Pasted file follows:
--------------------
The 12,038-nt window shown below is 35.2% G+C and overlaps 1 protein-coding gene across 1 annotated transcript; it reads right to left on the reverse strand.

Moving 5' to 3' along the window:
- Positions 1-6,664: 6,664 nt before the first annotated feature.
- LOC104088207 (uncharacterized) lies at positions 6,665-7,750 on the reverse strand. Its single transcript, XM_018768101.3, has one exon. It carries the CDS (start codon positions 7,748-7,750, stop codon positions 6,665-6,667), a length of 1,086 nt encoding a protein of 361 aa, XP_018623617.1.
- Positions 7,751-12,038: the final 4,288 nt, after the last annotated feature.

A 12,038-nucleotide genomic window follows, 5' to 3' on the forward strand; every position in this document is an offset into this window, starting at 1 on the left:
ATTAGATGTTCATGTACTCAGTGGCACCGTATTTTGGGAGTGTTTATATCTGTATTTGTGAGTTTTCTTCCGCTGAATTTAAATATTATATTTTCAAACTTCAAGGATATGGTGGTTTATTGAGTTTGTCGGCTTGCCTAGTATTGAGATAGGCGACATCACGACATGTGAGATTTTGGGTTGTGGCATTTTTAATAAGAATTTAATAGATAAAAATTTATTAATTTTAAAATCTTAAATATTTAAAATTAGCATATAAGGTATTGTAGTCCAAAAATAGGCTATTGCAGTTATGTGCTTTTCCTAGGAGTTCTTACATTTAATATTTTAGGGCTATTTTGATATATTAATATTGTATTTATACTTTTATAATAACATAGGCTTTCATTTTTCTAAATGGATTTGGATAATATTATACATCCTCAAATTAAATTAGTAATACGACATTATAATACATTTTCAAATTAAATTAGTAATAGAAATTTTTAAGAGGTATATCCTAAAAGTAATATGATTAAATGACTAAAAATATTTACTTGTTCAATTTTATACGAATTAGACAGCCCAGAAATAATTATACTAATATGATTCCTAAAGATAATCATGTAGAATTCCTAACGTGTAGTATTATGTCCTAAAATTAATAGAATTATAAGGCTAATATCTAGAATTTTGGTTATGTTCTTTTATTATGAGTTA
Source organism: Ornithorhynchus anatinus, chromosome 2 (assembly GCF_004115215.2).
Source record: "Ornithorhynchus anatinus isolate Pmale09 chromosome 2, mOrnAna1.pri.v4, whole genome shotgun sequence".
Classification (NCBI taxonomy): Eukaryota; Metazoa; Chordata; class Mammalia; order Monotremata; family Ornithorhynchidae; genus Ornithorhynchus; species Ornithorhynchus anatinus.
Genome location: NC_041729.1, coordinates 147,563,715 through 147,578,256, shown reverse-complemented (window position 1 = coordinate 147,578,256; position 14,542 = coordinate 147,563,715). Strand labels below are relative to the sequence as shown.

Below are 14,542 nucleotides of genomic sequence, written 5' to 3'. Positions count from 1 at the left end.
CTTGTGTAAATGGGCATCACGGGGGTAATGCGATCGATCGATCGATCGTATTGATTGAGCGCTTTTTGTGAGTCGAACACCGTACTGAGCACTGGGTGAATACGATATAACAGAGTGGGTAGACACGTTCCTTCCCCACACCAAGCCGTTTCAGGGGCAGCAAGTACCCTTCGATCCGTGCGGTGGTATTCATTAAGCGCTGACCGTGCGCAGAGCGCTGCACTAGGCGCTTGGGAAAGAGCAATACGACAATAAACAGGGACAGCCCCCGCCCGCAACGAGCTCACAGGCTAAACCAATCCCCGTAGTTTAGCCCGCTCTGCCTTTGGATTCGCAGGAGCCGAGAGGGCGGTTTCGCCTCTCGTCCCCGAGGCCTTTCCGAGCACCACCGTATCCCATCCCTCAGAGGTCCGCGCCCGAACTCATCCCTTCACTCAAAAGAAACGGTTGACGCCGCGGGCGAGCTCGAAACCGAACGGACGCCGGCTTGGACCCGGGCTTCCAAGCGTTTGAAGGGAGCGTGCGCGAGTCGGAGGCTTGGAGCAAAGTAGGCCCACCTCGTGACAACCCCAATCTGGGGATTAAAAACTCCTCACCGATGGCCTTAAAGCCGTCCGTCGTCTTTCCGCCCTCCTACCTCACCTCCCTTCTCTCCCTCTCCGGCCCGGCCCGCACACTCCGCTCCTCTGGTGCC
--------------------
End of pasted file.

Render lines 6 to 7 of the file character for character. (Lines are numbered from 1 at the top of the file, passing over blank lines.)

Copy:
A 12,038-nucleotide genomic window follows, 5' to 3' on the forward strand; every position in this document is an offset into this window, starting at 1 on the left:
ATTAGATGTTCATGTACTCAGTGGCACCGTATTTTGGGAGTGTTTATATCTGTATTTGTGAGTTTTCTTCCGCTGAATTTAAATATTATATTTTCAAACTTCAAGGATATGGTGGTTTATTGAGTTTGTCGGCTTGCCTAGTATTGAGATAGGCGACATCACGACATGTGAGATTTTGGGTTGTGGCATTTTTAATAAGAATTTAATAGATAAAAATTTATTAATTTTAAAATCTTAAATATTTAAAATTAGCATATAAGGTATTGTAGTCCAAAAATAGGCTATTGCAGTTATGTGCTTTTCCTAGGAGTTCTTACATTTAATATTTTAGGGCTATTTTGATATATTAATATTGTATTTATACTTTTATAATAACATAGGCTTTCATTTTTCTAAATGGATTTGGATAATATTATACATCCTCAAATTAAATTAGTAATACGACATTATAATACATTTTCAAATTAAATTAGTAATAGAAATTTTTAAGAGGTATATCCTAAAAGTAATATGATTAAATGACTAAAAATATTTACTTGTTCAATTTTATACGAATTAGACAGCCCAGAAATAATTATACTAATATGATTCCTAAAGATAATCATGTAGAATTCCTAACGTGTAGTATTATGTCCTAAAATTAATAGAATTATAAGGCTAATATCTAGAATTTTGGTTATGTTCTTTTATTATGAGTTA